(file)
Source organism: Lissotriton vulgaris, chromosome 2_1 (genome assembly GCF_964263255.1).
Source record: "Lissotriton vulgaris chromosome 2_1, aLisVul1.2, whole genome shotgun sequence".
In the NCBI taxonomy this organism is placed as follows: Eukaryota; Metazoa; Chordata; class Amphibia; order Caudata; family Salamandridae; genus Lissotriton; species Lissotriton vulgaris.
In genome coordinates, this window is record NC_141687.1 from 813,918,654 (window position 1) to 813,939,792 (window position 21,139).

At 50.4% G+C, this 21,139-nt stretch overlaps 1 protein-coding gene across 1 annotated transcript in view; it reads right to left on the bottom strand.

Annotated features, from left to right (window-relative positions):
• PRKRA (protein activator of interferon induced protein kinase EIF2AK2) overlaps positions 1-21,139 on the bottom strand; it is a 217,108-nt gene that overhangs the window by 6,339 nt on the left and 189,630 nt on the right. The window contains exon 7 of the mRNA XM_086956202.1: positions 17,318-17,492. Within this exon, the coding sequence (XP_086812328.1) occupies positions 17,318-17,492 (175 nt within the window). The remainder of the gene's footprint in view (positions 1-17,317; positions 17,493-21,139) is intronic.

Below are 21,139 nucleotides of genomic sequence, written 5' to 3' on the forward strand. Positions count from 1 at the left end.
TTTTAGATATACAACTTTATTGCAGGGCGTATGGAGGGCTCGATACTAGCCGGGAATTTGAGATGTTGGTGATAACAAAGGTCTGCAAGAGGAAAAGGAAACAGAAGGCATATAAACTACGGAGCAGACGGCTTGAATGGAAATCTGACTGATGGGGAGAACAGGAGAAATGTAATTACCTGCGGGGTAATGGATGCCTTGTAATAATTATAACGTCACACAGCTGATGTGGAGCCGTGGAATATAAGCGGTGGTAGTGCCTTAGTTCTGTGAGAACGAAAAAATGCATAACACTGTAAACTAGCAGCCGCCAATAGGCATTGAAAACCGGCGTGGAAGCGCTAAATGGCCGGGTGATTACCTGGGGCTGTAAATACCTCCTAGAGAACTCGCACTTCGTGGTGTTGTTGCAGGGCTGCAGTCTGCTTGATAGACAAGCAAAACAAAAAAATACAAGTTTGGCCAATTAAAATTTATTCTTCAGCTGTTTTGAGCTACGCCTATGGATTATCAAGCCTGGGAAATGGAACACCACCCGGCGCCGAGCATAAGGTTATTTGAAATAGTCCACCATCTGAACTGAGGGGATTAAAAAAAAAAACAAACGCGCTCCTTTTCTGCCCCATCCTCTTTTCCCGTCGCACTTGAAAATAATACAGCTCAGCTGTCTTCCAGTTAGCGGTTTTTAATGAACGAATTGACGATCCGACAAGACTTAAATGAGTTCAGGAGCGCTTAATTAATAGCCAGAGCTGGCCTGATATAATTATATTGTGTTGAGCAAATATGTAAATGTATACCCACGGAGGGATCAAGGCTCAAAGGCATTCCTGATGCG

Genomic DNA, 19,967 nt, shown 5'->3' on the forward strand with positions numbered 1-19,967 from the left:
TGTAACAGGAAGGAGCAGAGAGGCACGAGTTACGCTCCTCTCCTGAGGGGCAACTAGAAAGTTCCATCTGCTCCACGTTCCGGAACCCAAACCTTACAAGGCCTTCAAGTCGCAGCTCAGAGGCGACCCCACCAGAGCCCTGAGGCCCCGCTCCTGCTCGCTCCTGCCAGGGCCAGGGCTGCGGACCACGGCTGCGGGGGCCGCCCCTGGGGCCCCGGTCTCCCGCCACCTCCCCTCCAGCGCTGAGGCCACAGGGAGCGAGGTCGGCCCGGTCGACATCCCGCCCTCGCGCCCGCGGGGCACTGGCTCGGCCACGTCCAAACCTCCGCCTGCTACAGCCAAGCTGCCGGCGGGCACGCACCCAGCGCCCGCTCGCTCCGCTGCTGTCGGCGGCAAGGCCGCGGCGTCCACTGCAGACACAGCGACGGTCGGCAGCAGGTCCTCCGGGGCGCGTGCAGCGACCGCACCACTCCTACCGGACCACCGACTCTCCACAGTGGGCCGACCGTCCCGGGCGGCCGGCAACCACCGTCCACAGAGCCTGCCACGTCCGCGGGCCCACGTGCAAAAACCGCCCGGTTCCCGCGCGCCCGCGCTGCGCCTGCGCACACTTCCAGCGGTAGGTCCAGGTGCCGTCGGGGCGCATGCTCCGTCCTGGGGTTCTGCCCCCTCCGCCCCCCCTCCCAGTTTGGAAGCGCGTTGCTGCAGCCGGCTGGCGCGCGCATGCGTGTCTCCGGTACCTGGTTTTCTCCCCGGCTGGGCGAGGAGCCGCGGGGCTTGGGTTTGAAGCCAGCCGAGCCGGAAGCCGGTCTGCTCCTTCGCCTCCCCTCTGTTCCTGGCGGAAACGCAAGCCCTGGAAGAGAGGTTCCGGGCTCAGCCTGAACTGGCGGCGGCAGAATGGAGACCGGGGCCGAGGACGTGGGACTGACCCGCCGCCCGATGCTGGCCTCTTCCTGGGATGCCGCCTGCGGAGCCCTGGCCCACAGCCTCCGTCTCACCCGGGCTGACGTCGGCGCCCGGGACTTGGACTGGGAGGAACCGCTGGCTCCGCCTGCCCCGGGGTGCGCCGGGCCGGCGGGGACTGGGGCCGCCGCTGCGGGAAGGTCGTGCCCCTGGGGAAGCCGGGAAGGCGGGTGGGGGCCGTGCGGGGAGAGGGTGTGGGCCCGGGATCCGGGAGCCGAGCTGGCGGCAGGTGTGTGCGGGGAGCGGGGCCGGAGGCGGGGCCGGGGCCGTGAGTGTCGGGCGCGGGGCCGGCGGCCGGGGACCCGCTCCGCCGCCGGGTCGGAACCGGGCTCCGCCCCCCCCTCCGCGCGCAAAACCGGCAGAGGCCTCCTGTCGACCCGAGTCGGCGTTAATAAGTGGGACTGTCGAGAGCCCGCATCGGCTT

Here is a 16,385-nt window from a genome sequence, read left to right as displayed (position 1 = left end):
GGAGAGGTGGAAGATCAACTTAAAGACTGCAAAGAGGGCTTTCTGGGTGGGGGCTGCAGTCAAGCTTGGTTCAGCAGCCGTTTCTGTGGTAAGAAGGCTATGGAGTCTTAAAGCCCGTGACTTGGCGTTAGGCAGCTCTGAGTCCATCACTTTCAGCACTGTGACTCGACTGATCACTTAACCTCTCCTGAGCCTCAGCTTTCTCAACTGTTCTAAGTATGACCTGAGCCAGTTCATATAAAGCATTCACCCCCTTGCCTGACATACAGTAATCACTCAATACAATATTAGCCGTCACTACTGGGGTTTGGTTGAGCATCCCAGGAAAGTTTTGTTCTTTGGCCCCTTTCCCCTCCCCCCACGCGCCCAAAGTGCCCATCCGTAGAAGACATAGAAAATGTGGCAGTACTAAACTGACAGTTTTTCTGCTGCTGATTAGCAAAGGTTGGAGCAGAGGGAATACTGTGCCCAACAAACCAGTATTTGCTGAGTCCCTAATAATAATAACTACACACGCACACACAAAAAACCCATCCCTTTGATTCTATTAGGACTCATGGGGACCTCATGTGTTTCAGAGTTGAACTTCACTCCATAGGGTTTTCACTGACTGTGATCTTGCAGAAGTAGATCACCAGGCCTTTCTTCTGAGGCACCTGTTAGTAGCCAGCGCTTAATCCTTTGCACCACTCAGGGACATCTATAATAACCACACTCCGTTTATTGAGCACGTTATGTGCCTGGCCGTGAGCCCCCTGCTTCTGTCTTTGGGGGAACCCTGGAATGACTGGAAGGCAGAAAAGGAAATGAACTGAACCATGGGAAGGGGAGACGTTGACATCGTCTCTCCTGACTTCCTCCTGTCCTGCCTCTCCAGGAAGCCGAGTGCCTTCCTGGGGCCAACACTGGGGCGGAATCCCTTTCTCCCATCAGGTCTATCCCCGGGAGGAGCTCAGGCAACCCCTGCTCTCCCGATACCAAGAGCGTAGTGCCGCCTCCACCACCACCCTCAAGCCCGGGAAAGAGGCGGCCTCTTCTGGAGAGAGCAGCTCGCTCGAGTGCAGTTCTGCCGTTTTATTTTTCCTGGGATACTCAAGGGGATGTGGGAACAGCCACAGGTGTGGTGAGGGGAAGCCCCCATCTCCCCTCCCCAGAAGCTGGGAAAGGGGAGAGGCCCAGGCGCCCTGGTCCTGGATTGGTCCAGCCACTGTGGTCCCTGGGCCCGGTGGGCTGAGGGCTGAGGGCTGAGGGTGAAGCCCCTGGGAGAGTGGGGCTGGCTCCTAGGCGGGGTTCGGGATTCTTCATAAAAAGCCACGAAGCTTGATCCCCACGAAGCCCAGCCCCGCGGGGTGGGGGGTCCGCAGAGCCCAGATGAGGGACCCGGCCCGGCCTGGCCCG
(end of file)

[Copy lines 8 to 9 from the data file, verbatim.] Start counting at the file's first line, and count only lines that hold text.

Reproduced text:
Below are 21,139 nucleotides of genomic sequence, written 5' to 3' on the forward strand. Positions count from 1 at the left end.
TTTTAGATATACAACTTTATTGCAGGGCGTATGGAGGGCTCGATACTAGCCGGGAATTTGAGATGTTGGTGATAACAAAGGTCTGCAAGAGGAAAAGGAAACAGAAGGCATATAAACTACGGAGCAGACGGCTTGAATGGAAATCTGACTGATGGGGAGAACAGGAGAAATGTAATTACCTGCGGGGTAATGGATGCCTTGTAATAATTATAACGTCACACAGCTGATGTGGAGCCGTGGAATATAAGCGGTGGTAGTGCCTTAGTTCTGTGAGAACGAAAAAATGCATAACACTGTAAACTAGCAGCCGCCAATAGGCATTGAAAACCGGCGTGGAAGCGCTAAATGGCCGGGTGATTACCTGGGGCTGTAAATACCTCCTAGAGAACTCGCACTTCGTGGTGTTGTTGCAGGGCTGCAGTCTGCTTGATAGACAAGCAAAACAAAAAAATACAAGTTTGGCCAATTAAAATTTATTCTTCAGCTGTTTTGAGCTACGCCTATGGATTATCAAGCCTGGGAAATGGAACACCACCCGGCGCCGAGCATAAGGTTATTTGAAATAGTCCACCATCTGAACTGAGGGGATTAAAAAAAAAAACAAACGCGCTCCTTTTCTGCCCCATCCTCTTTTCCCGTCGCACTTGAAAATAATACAGCTCAGCTGTCTTCCAGTTAGCGGTTTTTAATGAACGAATTGACGATCCGACAAGACTTAAATGAGTTCAGGAGCGCTTAATTAATAGCCAGAGCTGGCCTGATATAATTATATTGTGTTGAGCAAATATGTAAATGTATACCCACGGAGGGATCAAGGCTCAAAGGCATTCCTGATGCG